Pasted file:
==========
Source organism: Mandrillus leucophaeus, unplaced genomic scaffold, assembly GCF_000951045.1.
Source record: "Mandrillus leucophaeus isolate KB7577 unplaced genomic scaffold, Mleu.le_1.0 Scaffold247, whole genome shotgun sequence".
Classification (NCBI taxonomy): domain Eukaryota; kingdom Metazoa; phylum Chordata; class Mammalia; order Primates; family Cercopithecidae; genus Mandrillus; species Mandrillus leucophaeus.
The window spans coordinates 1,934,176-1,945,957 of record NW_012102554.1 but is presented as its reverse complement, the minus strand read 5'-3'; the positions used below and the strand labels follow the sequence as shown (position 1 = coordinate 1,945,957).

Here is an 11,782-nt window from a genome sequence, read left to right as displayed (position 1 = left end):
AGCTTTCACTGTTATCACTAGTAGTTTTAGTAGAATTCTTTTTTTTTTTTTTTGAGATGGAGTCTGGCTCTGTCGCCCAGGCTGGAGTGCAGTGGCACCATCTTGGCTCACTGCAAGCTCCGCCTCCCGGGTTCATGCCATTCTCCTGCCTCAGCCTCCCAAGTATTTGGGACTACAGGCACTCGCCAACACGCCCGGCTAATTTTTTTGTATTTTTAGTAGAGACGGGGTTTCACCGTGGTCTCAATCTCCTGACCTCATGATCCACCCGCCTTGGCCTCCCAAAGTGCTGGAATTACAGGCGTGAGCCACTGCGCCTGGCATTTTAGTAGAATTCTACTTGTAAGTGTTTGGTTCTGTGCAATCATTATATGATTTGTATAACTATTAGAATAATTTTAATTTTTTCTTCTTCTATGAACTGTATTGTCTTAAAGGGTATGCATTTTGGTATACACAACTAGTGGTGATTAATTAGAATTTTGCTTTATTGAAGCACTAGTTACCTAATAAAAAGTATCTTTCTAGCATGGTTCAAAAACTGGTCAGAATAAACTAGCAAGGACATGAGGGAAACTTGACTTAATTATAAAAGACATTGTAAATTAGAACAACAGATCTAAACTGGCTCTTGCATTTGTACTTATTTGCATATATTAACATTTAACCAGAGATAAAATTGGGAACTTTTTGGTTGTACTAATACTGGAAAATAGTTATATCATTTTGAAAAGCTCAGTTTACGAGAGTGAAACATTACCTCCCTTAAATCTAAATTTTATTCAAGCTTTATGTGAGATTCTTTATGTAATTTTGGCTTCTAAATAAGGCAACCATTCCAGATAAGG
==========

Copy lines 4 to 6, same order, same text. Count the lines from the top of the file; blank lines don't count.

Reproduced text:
The window spans coordinates 1,934,176-1,945,957 of record NW_012102554.1 but is presented as its reverse complement, the minus strand read 5'-3'; the positions used below and the strand labels follow the sequence as shown (position 1 = coordinate 1,945,957).

Here is an 11,782-nt window from a genome sequence, read left to right as displayed (position 1 = left end):
AGCTTTCACTGTTATCACTAGTAGTTTTAGTAGAATTCTTTTTTTTTTTTTTTGAGATGGAGTCTGGCTCTGTCGCCCAGGCTGGAGTGCAGTGGCACCATCTTGGCTCACTGCAAGCTCCGCCTCCCGGGTTCATGCCATTCTCCTGCCTCAGCCTCCCAAGTATTTGGGACTACAGGCACTCGCCAACACGCCCGGCTAATTTTTTTGTATTTTTAGTAGAGACGGGGTTTCACCGTGGTCTCAATCTCCTGACCTCATGATCCACCCGCCTTGGCCTCCCAAAGTGCTGGAATTACAGGCGTGAGCCACTGCGCCTGGCATTTTAGTAGAATTCTACTTGTAAGTGTTTGGTTCTGTGCAATCATTATATGATTTGTATAACTATTAGAATAATTTTAATTTTTTCTTCTTCTATGAACTGTATTGTCTTAAAGGGTATGCATTTTGGTATACACAACTAGTGGTGATTAATTAGAATTTTGCTTTATTGAAGCACTAGTTACCTAATAAAAAGTATCTTTCTAGCATGGTTCAAAAACTGGTCAGAATAAACTAGCAAGGACATGAGGGAAACTTGACTTAATTATAAAAGACATTGTAAATTAGAACAACAGATCTAAACTGGCTCTTGCATTTGTACTTATTTGCATATATTAACATTTAACCAGAGATAAAATTGGGAACTTTTTGGTTGTACTAATACTGGAAAATAGTTATATCATTTTGAAAAGCTCAGTTTACGAGAGTGAAACATTACCTCCCTTAAATCTAAATTTTATTCAAGCTTTATGTGAGATTCTTTATGTAATTTTGGCTTCTAAATAAGGCAACCATTCCAGATAAGG